Besides "Invisible No More" there are other documents that help to understand better the children with incarcerated parents issue.
Children speak about the impact of deprivation of liberty: the case of Latin America
Based on an alliance between the Office of the Special Representative of the Secretary General on Violence against Children, the NNAPES Platform, UNICEF, the governments of Paraguay and Uruguay, and the organization Gurises Unidos, this work was carried out, documenting the impact of the deprivation of liberty in children and adolescents, either because they are in this situation or because they have an adult referent deprived of liberty. Click here to read the document.
Covid-19 and the Rights of Children of Parents who are Incarcerated: Impacts and Recommendations
This document was produced by QUNO on behalf of and with input from the Child Rights Connect Working Group on Children of Incarcerated Parents, co-convened by QUNO and Plataforma NNAPEs. Click here to view document.
Technical guidance to the States
In 2019, Plataforma NNAPES and the Inter-American Children Institute of the Organization of American States (IIN/OAS) published the technical guidance to the States with recommendations to the problem of children and adolescents with incarcerated parents. Click here to view the guidelines.
Chilhood that matters
In 2019, CWS published this regional research about the impact of drug policies on children and adolescents with incarcerated mothers and fathers in Latin America and the Caribbean. The study collects and analyzes information from: Brazil, Chile, Colombia, Costa Rica, Mexico, Panama, Dominican Republic and Uruguay. As mentioned, it was produced by CWS with technical advice from Gurises Unidos ad the support of Open Society Foundations. More information, videos and documents related to the project can be found here.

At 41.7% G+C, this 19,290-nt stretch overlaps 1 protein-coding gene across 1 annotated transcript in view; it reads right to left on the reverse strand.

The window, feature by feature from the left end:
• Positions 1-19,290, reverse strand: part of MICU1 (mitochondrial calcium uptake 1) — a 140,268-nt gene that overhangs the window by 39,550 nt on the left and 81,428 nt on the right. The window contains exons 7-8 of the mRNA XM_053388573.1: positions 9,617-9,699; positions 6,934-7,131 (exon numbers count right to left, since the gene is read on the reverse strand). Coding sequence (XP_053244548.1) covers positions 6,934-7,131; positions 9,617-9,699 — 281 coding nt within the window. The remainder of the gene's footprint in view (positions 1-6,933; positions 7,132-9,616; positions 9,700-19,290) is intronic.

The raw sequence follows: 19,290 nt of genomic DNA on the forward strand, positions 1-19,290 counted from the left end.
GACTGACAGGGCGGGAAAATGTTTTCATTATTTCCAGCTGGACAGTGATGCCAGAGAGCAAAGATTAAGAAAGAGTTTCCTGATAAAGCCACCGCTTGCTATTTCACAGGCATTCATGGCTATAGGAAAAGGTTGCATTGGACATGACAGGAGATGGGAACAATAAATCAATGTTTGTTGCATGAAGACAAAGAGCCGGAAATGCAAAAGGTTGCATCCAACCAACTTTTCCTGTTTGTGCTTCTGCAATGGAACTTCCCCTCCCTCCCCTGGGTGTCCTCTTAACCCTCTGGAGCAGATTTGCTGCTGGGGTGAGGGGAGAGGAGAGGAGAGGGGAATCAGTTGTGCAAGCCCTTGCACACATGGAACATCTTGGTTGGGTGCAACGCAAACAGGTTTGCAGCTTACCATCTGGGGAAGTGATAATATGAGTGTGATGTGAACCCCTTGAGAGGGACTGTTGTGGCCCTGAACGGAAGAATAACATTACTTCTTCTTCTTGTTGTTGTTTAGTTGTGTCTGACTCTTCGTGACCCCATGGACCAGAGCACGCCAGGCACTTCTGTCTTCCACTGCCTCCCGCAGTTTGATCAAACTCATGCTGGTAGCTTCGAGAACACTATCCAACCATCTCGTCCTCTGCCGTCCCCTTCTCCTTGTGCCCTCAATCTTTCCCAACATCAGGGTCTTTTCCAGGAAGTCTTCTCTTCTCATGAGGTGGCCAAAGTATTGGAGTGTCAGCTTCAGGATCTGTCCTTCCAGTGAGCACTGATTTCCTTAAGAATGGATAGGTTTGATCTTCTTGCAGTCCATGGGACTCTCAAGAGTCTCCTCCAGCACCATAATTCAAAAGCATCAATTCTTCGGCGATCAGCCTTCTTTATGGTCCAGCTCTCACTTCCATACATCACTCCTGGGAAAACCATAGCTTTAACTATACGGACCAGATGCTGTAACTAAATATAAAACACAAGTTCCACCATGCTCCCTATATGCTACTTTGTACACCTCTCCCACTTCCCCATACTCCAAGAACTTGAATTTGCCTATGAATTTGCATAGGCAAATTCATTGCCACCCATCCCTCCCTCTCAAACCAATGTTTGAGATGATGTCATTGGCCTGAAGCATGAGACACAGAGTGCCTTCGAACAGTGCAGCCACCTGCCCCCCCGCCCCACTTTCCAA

Recommendations of the Committee on the Rights of the Child (QUNO)
These recommendations , produced by the Committee following the 2011 day of general debate, have served as a guide for the Plataform to plan and carry out its actions.
Documents that were presented to ONU (QUNO)
QUNO, Quaker United Nations Office is an international non-governmental organisation that acts as General Advisor for the United Nations. This office has produced several publications that help to beeter understand the issue of Children with Incarcerated Parents.
The first time a UN body considered the question children with parents in prison was in September 2011, in a Committee on the Rights of the Child day of general discussion on the topic. This paper details the issues, good practice and recommendations relating to children of prisoners that emerged from that day of general discussion.
Several other documents have been produced by QUNO. We share some of them here:
Documents collected from Colectivo Artesana from Guatemala
The Guatemalan organisation produced, prior to being a part of The Platform, different publications about the issues associated with women deprived of liberty and their children.